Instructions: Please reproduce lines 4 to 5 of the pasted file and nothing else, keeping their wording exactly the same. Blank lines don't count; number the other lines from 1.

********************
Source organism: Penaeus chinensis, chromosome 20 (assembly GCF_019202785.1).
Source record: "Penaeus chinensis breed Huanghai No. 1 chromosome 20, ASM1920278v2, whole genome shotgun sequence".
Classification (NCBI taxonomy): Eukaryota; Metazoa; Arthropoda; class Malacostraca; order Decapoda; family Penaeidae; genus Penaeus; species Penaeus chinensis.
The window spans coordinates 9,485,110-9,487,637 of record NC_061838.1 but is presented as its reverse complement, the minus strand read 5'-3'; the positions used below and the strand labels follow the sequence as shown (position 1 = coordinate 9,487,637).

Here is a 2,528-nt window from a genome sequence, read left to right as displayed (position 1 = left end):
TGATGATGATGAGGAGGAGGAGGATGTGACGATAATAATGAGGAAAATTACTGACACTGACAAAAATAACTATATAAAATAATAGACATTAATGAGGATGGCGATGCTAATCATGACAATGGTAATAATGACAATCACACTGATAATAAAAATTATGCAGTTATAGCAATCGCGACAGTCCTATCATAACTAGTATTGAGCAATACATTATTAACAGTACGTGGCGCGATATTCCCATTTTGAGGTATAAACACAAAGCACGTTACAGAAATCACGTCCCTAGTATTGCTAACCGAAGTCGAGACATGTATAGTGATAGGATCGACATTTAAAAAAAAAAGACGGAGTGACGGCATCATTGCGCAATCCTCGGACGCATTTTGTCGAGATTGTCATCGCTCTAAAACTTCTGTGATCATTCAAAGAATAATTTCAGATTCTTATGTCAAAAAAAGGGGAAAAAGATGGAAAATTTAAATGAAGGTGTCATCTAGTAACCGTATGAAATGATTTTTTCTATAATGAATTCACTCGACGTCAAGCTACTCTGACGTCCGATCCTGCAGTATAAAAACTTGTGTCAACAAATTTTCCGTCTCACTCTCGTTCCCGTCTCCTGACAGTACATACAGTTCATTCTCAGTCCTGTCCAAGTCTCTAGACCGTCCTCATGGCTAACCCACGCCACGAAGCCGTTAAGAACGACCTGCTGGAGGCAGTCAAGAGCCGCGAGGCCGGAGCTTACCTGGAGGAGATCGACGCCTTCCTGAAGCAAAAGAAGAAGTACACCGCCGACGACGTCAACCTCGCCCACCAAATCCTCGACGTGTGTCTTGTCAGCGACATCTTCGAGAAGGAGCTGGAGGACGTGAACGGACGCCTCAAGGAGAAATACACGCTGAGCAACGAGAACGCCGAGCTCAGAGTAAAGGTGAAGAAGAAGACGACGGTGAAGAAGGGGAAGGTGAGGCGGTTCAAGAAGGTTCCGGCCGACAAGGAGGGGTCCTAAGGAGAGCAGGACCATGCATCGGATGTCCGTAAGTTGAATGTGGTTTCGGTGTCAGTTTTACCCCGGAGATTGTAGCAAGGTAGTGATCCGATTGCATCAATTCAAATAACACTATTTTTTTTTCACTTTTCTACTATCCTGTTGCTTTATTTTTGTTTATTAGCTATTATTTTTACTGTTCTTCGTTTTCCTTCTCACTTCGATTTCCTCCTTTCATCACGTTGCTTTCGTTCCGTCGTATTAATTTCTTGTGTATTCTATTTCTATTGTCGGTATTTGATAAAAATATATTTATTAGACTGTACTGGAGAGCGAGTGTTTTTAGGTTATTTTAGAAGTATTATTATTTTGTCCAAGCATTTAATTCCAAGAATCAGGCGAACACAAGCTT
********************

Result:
The window spans coordinates 9,485,110-9,487,637 of record NC_061838.1 but is presented as its reverse complement, the minus strand read 5'-3'; the positions used below and the strand labels follow the sequence as shown (position 1 = coordinate 9,487,637).

Here is a 2,528-nt window from a genome sequence, read left to right as displayed (position 1 = left end):